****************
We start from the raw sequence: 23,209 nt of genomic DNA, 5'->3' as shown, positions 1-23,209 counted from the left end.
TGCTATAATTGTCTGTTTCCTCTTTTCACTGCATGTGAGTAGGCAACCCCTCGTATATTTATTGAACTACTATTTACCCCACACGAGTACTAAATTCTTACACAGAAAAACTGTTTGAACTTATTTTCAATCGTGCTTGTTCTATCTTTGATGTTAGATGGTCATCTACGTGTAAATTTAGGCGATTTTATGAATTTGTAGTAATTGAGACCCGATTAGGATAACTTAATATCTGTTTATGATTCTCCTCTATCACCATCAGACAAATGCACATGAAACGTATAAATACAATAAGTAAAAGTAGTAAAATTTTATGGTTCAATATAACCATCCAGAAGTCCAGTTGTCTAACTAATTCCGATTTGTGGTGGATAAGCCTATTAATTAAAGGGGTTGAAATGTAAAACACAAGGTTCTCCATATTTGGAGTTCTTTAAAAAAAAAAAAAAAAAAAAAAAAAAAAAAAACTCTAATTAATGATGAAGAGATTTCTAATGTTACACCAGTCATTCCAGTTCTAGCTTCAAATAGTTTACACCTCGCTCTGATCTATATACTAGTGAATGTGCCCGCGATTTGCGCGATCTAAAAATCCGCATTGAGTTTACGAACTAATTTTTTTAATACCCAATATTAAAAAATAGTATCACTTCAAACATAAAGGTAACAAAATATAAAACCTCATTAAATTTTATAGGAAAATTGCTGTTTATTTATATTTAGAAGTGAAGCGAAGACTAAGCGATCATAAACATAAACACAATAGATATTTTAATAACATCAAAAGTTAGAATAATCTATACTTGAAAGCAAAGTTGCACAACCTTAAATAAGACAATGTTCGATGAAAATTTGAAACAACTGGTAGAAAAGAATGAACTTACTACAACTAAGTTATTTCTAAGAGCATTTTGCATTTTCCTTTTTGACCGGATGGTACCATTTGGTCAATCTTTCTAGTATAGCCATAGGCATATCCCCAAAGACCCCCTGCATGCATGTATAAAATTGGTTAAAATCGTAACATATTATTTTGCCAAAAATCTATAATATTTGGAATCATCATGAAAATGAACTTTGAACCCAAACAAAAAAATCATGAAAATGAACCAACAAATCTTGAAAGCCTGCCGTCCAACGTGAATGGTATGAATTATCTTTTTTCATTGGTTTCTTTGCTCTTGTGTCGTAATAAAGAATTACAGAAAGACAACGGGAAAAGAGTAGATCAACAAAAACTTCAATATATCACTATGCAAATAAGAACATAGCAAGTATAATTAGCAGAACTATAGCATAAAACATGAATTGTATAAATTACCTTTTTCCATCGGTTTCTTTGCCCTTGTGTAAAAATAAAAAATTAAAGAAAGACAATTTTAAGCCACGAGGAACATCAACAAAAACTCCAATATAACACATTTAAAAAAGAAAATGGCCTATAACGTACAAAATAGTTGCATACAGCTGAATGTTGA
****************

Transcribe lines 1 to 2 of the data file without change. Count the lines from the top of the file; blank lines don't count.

We start from the raw sequence: 23,209 nt of genomic DNA, 5'->3' as shown, positions 1-23,209 counted from the left end.
TGCTATAATTGTCTGTTTCCTCTTTTCACTGCATGTGAGTAGGCAACCCCTCGTATATTTATTGAACTACTATTTACCCCACACGAGTACTAAATTCTTACACAGAAAAACTGTTTGAACTTATTTTCAATCGTGCTTGTTCTATCTTTGATGTTAGATGGTCATCTACGTGTAAATTTAGGCGATTTTATGAATTTGTAGTAATTGAGACCCGATTAGGATAACTTAATATCTGTTTATGATTCTCCTCTATCACCATCAGACAAATGCACATGAAACGTATAAATACAATAAGTAAAAGTAGTAAAATTTTATGGTTCAATATAACCATCCAGAAGTCCAGTTGTCTAACTAATTCCGATTTGTGGTGGATAAGCCTATTAATTAAAGGGGTTGAAATGTAAAACACAAGGTTCTCCATATTTGGAGTTCTTTAAAAAAAAAAAAAAAAAAAAAAAAAAAAAAAACTCTAATTAATGATGAAGAGATTTCTAATGTTACACCAGTCATTCCAGTTCTAGCTTCAAATAGTTTACACCTCGCTCTGATCTATATACTAGTGAATGTGCCCGCGATTTGCGCGATCTAAAAATCCGCATTGAGTTTACGAACTAATTTTTTTAATACCCAATATTAAAAAATAGTATCACTTCAAACATAAAGGTAACAAAATATAAAACCTCATTAAATTTTATAGGAAAATTGCTGTTTATTTATATTTAGAAGTGAAGCGAAGACTAAGCGATCATAAACATAAACACAATAGATATTTTAATAACATCAAAAGTTAGAATAATCTATACTTGAAAGCAAAGTTGCACAACCTTAAATAAGACAATGTTCGATGAAAATTTGAAACAACTGGTAGAAAAGAATGAACTTACTACAACTAAGTTATTTCTAAGAGCATTTTGCATTTTCCTTTTTGACCGGATGGTACCATTTGGTCAATCTTTCTAGTATAGCCATAGGCATATCCCCAAAGACCCCCTGCATGCATGTATAAAATTGGTTAAAATCGTAACATATTATTTTGCCAAAAATCTATAATATTTGGAATCATCATGAAAATGAACTTTGAACCCAAACAAAAAAATCATGAAAATGAACCAACAAATCTTGAAAGCCTGCCGTCCAACGTGAATGGTATGAATTATCTTTTTTCATTGGTTTCTTTGCTCTTGTGTCGTAATAAAGAATTACAGAAAGACAACGGGAAAAGAGTAGATCAACAAAAACTTCAATATATCACTATGCAAATAAGAACATAGCAAGTATAATTAGCAGAACTATAGCATAAAACATGAATTGTATAAATTACCTTTTTCCATCGGTTTCTTTGCCCTTGTGTAAAAATAAAAAATTAAAGAAAGACAATTTTAAGCCACGAGGAACATCAACAAAAACTCCAATATAACACATTTAAAAAAGAAAATGGCCTATAACGTACAAAATAGTTGCATACAGCTGAATGTTGA